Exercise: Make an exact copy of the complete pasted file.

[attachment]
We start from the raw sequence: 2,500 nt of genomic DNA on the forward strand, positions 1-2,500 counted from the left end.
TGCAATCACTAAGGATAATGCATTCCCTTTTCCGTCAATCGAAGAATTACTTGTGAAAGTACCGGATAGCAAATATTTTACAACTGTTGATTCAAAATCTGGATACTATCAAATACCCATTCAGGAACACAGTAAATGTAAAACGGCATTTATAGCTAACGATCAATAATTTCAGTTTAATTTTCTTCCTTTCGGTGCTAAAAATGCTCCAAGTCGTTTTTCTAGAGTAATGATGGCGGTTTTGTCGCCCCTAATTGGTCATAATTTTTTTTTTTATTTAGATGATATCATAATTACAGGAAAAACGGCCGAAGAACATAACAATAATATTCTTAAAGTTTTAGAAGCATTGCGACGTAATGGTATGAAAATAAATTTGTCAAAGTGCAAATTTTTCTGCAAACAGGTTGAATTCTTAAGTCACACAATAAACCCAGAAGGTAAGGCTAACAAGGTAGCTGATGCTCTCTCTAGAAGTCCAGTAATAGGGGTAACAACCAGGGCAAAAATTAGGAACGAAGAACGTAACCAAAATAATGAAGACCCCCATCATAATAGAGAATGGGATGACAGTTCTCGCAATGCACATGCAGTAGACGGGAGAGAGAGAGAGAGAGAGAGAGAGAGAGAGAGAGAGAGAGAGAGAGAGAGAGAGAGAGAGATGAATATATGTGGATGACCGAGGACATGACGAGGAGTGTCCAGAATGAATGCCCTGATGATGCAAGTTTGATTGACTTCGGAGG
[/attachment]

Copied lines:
We start from the raw sequence: 2,500 nt of genomic DNA on the forward strand, positions 1-2,500 counted from the left end.
TGCAATCACTAAGGATAATGCATTCCCTTTTCCGTCAATCGAAGAATTACTTGTGAAAGTACCGGATAGCAAATATTTTACAACTGTTGATTCAAAATCTGGATACTATCAAATACCCATTCAGGAACACAGTAAATGTAAAACGGCATTTATAGCTAACGATCAATAATTTCAGTTTAATTTTCTTCCTTTCGGTGCTAAAAATGCTCCAAGTCGTTTTTCTAGAGTAATGATGGCGGTTTTGTCGCCCCTAATTGGTCATAATTTTTTTTTTTATTTAGATGATATCATAATTACAGGAAAAACGGCCGAAGAACATAACAATAATATTCTTAAAGTTTTAGAAGCATTGCGACGTAATGGTATGAAAATAAATTTGTCAAAGTGCAAATTTTTCTGCAAACAGGTTGAATTCTTAAGTCACACAATAAACCCAGAAGGTAAGGCTAACAAGGTAGCTGATGCTCTCTCTAGAAGTCCAGTAATAGGGGTAACAACCAGGGCAAAAATTAGGAACGAAGAACGTAACCAAAATAATGAAGACCCCCATCATAATAGAGAATGGGATGACAGTTCTCGCAATGCACATGCAGTAGACGGGAGAGAGAGAGAGAGAGAGAGAGAGAGAGAGAGAGAGAGAGAGAGAGAGAGAGAGAGAGAGATGAATATATGTGGATGACCGAGGACATGACGAGGAGTGTCCAGAATGAATGCCCTGATGATGCAAGTTTGATTGACTTCGGAGG